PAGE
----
So far the consumer goods industry has been quite lucky. They’ve been insulated from the effect the web has had. But this is all about to change. The squeeze is about to come, and unless they reverse their strategy over the last 50 years, the future is not bright. In fact they need to flip everything they currently do:
The new FMCG strategy (for those who want to thrive more than survive)
Innovate so that price is not an issue. Make stuff people will pay a premium for.
Open up new channels of distribution. Over invest. Compete against their retailers.
Make things people want. Focus on the design of the product, not compiling it. (Manufacturing)
Focus on revenue. Ignore volume. Remove it from all tracking and all documentation. Report everything in dollars.
Do not give the market forecasts. Report results on year end only once.
Innovate dramatically. Embrace failed launches. Most fail anyway, so get more to market.
Invest in brands without expecting a short term revenue boost.
Build your own brand media channels.
Set up startups in your category. Put them in a skunk woks facility. Different space for a new culture. Then sell the startup to your competitors. Do it again.
Do not do market research. Only research what can be done & know how to do it. Invent the future for the audience
Sack all global marketing & innovation teams. Innovate locally.
This wont happen in any large FMCG company ever. There is too much to protect. Things like reputations, executive bonuses and careers. But 10 years from now every FMCG will be asking what happened, just like information industries and the car industry did. The change is coming whether they like it or not.
Known as the most innovative industry for much of the commercial world from the 1950’s, consumer goods have got caught napping.
Retailers are cutting their lunch through some classic backwards vertical integration – that is, making the products their suppliers make.
So my question is this, why aren’t the global fast moving consumer goods companies taking on the retailers at their own game? What they should do is simple. Develop a consortium of supermarket suppliers and buy a supermarket chain. The missing link in their marketing mix – distribution control. They need to get back some control at the retail level or the long term picture is one of reduced shelf space, and more retailer erosion of their business. Consumer goods companies need to compete with their retailers in the same way the retailers compete with them.
I once worked in a consumer goods company which went from Individual offices to open plan.
I now work in an advertising agency where we have moved from individual offices to open desks.
What happened at these two firms is interesting. The first office (consumer goods marketing) sent out a mass email banning iPods (and any other brand of personal music device – this is seriously what the email said). Claiming that the idea of open plan was to encourage open communications, and it was rude to listen to music while working. That we couldn’t do our jobs while listening to music as it was distracting. While at the same time the directors had offices with doors.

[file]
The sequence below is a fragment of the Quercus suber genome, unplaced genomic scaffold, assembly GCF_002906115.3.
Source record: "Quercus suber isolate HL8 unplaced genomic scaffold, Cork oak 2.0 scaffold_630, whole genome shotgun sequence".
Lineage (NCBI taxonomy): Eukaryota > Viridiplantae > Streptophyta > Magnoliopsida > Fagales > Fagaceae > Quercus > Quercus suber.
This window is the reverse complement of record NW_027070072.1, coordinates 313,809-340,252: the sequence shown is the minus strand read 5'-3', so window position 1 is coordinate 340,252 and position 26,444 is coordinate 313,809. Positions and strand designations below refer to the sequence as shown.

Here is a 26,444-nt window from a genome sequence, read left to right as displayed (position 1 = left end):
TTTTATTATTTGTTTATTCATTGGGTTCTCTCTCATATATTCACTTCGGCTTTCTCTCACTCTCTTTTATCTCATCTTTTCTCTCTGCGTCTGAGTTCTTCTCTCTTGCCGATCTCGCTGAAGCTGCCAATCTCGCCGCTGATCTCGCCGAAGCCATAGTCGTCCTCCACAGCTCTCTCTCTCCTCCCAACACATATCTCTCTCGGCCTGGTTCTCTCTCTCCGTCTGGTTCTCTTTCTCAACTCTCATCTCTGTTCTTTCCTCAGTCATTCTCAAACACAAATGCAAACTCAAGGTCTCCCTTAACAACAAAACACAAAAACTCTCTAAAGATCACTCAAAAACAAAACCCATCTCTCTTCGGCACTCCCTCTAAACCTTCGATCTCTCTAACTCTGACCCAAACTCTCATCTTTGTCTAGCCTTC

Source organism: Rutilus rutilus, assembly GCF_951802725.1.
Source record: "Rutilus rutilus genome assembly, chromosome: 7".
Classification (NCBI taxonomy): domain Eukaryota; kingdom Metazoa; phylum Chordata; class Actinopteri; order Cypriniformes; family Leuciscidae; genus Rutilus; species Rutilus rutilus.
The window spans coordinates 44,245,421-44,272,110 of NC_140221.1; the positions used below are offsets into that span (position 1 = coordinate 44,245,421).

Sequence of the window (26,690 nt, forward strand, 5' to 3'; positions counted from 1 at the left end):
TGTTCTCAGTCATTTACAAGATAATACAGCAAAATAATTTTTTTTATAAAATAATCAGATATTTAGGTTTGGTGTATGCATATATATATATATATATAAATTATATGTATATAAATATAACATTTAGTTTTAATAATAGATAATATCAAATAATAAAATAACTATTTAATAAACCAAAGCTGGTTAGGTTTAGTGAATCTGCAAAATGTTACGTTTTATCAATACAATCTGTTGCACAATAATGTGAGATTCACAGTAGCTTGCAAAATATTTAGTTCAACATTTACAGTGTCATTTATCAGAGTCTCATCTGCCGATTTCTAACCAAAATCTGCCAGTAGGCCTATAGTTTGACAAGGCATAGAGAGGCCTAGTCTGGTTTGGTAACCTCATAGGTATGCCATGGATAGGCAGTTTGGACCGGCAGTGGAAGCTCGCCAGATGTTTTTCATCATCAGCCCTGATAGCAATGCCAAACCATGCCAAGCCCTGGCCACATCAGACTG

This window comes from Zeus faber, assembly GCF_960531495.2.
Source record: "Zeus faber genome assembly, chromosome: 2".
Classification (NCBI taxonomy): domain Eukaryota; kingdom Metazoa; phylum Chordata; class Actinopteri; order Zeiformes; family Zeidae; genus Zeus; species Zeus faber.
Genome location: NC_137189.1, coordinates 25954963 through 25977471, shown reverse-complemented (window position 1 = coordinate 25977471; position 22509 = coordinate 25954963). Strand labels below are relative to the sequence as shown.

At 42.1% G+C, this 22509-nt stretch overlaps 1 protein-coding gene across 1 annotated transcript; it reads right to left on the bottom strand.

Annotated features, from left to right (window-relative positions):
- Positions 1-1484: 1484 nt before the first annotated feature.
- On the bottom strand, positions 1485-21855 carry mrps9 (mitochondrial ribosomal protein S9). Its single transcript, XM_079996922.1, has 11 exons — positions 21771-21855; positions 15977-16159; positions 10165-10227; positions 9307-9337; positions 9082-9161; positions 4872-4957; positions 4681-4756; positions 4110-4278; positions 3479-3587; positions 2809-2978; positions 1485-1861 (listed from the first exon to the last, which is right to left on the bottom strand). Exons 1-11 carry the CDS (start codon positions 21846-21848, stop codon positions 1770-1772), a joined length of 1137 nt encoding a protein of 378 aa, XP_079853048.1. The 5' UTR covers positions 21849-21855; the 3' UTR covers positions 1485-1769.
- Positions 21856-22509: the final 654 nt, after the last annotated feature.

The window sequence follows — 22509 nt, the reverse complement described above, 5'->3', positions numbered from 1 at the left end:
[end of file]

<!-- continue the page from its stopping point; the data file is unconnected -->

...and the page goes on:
The second office (advertising) did something much different. Firstly, all the directors have the same size desk and space as every employee. On our first day in the new office we all had a gift on our desk wrapped beautifully with a ribbon. Inside the pack was free coffee vouchers (for the cafe across the road) and a brand new iPod nano. And it had a note which said the following:
“The iPod nano – this is good for a few things. Moving to open will at times be challenging. If you feel it is getting on top of you, then feel free to bung in your iPod and listen to your favourite tunes. We’re also into the idea that we can all play part in creating our new vibe. So we’ll be asking you to supply the music each day. We’ll place a sign at the reception that says “Today’s music thanks to Ant Shannon.” Please make your playlist and get it on the dock. The iPods you’ve received also take video – get in the habit of recording the stuff you like or think about. Keep it, play it, share it.”
A massive difference in attitude, culture and resulting creative output. The culture we create in our startup or any business is a result of what we do, and we can change it at any time with a bit of effort and humanity.
I’m developing a new website which is an on-line supermarket. Here’s some of the features I’ll be building into it in terms of usability.
If you want to place an order for milk, you must first look at all the items you don’t want to buy. They will pop up on the screen one by one. You’ll have to click past all of them. Then the milk will pop up after you’ve seen every other product for sale to click on. But after this, you then must click past all of the goods for sale again. The same ones we already showed you. When you want to proceed to the checkout, we’ll make you wait for maybe 5 or more minutes and show you many of the items you already saw on screen, again, just in case you changed your mind. If you decide to shop late at night at our on line supermarket, only one person can buy at a time, because we will restrict our ‘server’ so that all of our customers cannot buy their supermarket items simultaneously. This is because we will be trying to save a few dollars on serving people. A few people might leave and go somewhere else, but it will be a great expense saving idea.
Sounds pretty ridiculous right? Well, this is defined as ‘retail strategy’ in the physical supermarket world. Maybe it’s time they re-thought how they do some things. Right now there is tremendous opportunity for smart startups in the retail space employ on-line usability best practice to show some dinosaurs how it’s done.